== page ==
Afterwards, we chickened out of the stiff walk uphill and instead took a crowded bus back up to Capri Town, where the pavements were thick with tourists, not a few of them trudging after tour guides who sweetly held up velour flowers rather than umbrellas. We didn't linger in Capri Town, partly because the crowds evoked Padstow in August, but also because our allegiances were firmly with the rival settlement of Anacapri, located much higher than Capri Town, on the slopes of Monte Solaro.
I use the word "rival" deliberately: even though the island's only two towns are scarcely three miles apart, the centuries old antagonism between the two sets of townsfolk endures. The Capresans no longer routinely refer to the Anacapresan women as faticatore e puttane ("drudges and whores") as they did only 50odd years ago, but they still poke fun at the Anacapresan dialect. The Anacapresans, for their part, cling to the high ground both morally and literally, believing that even their air is superior.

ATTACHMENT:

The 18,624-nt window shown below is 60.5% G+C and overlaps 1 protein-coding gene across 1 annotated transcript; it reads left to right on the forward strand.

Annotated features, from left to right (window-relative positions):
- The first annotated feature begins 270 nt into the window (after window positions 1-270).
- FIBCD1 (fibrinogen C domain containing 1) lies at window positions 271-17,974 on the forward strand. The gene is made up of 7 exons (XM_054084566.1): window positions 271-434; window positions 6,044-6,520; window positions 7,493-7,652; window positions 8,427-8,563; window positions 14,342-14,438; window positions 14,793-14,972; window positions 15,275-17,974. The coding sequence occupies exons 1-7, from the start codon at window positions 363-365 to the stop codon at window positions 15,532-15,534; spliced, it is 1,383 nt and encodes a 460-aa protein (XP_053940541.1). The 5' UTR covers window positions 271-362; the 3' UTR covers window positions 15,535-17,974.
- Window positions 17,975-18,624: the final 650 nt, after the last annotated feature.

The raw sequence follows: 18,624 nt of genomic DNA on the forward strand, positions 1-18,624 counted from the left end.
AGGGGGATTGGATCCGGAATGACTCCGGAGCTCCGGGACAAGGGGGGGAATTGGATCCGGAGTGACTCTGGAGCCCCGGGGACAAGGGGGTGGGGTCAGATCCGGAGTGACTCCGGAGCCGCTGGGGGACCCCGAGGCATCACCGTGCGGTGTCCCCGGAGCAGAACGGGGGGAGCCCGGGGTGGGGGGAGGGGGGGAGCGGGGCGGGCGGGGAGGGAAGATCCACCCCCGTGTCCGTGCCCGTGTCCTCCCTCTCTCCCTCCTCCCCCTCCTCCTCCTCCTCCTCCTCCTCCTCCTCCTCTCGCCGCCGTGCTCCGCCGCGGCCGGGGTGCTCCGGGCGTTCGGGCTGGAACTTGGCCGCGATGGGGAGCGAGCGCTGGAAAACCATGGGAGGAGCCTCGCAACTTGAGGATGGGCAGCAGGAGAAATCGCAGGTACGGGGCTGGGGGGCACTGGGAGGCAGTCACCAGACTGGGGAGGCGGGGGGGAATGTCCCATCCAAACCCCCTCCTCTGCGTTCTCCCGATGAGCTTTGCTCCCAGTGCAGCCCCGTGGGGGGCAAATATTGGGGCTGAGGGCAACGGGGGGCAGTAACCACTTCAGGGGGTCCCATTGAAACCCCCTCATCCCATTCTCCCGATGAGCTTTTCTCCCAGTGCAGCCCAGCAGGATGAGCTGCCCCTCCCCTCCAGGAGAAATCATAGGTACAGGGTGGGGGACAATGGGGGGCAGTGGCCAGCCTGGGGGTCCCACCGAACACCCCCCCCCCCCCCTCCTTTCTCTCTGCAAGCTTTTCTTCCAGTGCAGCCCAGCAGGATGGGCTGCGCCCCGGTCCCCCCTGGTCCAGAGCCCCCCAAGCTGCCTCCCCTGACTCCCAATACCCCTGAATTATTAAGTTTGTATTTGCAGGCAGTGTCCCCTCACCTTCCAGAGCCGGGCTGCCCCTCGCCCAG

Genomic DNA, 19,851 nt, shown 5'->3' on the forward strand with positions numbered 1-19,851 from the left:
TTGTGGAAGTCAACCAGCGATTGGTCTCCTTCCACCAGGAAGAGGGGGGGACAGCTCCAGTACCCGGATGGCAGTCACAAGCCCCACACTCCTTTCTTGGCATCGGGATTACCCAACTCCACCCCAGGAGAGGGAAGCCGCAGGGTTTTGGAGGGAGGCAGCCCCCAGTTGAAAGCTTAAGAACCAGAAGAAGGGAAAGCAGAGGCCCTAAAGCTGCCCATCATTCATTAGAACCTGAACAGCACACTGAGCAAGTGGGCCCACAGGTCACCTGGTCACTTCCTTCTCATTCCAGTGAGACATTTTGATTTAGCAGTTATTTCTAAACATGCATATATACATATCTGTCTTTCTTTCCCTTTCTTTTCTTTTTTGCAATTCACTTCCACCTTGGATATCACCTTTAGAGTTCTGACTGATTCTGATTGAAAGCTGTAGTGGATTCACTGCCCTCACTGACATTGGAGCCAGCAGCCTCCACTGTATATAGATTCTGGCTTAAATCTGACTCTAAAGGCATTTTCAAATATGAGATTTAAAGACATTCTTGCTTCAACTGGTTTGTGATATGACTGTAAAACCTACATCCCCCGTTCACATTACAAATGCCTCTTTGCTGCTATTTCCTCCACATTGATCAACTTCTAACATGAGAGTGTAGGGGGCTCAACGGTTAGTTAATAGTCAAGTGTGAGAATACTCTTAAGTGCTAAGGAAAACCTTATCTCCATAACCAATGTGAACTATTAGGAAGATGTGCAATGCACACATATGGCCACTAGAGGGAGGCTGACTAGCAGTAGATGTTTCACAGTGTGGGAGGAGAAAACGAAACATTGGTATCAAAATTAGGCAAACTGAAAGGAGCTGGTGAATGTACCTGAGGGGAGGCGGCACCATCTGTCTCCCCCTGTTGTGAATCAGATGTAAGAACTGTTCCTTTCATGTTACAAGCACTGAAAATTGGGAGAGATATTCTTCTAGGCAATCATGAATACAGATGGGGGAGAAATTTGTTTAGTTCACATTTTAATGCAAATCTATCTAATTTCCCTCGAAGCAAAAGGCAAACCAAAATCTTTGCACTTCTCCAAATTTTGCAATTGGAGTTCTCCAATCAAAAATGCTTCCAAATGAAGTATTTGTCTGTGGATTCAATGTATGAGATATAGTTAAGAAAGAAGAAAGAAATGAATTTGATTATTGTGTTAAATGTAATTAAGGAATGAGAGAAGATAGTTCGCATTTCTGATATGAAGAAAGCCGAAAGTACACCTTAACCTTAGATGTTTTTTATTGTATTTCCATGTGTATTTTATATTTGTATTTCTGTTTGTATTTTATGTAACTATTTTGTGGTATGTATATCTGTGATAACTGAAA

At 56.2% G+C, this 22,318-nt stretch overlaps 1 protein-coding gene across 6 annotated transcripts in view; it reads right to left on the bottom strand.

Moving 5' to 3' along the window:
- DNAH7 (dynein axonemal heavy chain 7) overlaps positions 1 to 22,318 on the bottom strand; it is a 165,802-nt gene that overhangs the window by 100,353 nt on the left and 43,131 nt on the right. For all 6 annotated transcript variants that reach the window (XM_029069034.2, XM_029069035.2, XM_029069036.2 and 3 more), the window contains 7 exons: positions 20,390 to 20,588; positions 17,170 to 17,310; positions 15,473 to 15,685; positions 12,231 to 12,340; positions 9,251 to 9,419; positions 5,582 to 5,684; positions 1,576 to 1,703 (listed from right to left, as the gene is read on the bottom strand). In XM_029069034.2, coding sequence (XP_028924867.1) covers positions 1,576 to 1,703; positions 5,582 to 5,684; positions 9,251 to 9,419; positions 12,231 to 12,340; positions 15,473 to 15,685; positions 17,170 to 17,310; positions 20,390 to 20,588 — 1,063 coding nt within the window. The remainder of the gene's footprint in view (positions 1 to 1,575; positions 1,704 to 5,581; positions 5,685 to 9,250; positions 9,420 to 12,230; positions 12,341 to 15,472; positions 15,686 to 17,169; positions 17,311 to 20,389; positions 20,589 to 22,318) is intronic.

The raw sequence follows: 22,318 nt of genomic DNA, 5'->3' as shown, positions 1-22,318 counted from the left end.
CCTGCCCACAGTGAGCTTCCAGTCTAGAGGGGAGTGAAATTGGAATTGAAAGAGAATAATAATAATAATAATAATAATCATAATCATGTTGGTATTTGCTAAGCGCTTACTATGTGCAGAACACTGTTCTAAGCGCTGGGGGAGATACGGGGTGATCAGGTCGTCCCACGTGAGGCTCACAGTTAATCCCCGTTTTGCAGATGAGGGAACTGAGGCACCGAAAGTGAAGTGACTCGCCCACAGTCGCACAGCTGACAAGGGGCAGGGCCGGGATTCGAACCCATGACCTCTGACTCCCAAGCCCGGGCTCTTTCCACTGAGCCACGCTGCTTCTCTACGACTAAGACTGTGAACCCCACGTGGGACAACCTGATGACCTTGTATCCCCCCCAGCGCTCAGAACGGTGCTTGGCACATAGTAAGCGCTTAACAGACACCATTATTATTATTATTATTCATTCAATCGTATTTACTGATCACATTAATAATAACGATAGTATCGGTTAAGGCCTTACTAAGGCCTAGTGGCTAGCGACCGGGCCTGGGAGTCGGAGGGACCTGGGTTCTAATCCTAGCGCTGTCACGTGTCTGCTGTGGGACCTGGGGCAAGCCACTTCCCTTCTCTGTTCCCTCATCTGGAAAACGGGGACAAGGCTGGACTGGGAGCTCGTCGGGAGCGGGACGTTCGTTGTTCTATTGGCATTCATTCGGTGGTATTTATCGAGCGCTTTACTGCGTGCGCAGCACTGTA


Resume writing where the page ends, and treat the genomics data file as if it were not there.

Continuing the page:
We stayed just outside Anacapri at the Caesar Augustus, a swish hotel notable most of all for the astounding view over the Bay of Naples from its huge terrace, one end of which is dominated by a huge statue of Augustus himself. After dark he was illuminated by a spotlight aimed, rather disrespectfully we felt, right up his toga. Anyway, we lingered there for ages, agreeing that a Bellini in the moonlight on the terrace of the Caesar Augustus would have put the romance back into Paul and Heather McCartney's marriage; hell, it might even have done the trick for Basil and Sybil Fawlty.